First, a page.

edited August 2021
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    grandmaddams, your dh's therapy to leave town often is quite fabulous! Dh and I took a wonderfully memorable bus tour to Mackinaw City and Mackinac Island on Lake Huron a couple years ago. We drove across the Mackinac Bridge to the U.P. Straits State Park. All my life I've been so aware of the rivalry between the Ohio State and Michigan football teams, I almost felt guilty loving the immense beauty of the state of Michigan!

    I've never been to NC and not sure if you're in the Smoky Mountains area, but I've rode thru Skyline Drive atop the Blue Ridge Mountains through Shenandoah National Park in Virginia, and hands down, find it to be the most soul-inspiring scenery of all in the United States.

  • elderberry
    elderberry Member Posts: 1,067
    edited August 2021
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    To All: should we change all that "survivor" "thriver" codswhallop to "Endurer" (is that a word)?

    The marble idea is pretty good. There is less rah rah rah.

    I have an acquaintance who is an energy vampire. I have dropped contact with her. My life is too short to be around people who are negative and suck the life out of you.

    Thinking I should get a pink T-shirt with "I HATE PINK I HATE MBC" on it. I really do hate pink, even as a little girl.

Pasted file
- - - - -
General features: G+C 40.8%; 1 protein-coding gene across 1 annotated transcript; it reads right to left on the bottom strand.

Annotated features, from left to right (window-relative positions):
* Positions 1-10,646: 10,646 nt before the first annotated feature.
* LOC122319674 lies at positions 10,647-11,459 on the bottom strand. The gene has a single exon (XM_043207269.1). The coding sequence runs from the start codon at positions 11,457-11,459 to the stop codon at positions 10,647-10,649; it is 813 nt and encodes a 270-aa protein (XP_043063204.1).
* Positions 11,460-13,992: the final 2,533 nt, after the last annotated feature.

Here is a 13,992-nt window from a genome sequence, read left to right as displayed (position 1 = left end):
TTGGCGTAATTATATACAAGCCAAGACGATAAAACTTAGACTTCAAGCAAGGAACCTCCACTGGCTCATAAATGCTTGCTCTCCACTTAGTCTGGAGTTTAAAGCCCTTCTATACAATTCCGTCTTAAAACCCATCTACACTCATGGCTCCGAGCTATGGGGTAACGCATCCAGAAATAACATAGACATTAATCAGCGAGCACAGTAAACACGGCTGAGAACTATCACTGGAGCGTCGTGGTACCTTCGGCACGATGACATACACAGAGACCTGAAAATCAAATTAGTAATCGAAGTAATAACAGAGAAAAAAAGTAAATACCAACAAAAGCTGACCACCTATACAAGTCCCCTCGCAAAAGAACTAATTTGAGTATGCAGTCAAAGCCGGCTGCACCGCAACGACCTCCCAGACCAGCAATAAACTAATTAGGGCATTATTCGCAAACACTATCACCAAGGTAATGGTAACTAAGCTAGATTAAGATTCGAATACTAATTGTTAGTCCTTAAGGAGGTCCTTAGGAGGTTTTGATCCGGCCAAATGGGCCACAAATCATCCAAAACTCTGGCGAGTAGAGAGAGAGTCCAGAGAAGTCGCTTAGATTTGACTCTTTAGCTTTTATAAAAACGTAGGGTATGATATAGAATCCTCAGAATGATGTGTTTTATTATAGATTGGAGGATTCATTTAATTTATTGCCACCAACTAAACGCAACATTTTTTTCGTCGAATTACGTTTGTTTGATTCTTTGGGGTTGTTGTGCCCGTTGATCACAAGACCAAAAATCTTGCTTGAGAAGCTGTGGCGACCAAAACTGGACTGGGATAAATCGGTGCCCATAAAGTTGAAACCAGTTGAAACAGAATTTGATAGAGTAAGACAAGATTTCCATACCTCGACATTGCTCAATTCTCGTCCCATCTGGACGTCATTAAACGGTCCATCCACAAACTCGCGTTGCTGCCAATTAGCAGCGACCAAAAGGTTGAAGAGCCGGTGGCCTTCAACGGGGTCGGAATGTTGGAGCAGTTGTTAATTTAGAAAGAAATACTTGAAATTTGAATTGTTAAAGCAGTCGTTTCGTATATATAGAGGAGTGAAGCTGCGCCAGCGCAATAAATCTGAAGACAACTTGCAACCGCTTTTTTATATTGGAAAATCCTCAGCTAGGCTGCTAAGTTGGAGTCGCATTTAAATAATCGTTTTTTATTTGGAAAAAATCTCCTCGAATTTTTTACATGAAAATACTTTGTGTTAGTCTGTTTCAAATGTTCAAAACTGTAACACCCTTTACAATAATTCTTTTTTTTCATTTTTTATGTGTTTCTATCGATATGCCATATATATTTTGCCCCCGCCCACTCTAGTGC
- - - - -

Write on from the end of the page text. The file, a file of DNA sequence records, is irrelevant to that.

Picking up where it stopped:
I want to feel safe travelling again. Right now. Nope. No planes, trains or automobiles to some other place.

    nopink: When I got my DX it was early spring, everything was in bud. I was overwhelmed with grief. Would I ever see another Spring? Each season is now a true celebration of being alive.

  • grandmaadams
    grandmaadams Member Posts: 39
    edited August 2021
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    imageElderberry ... We don't like public transportation either. When we travel we pull our own living space with us and stay is spacious state and federal campgrounds.

    DivineMrsM ... We're just east of The Great Smokey Mountains. We live in the Swannanoa Valley surrounded by the Blue Ridge Mountains. They're both part of the Appalachian Mountains. The picture was taken in our driveway getting ready to head out.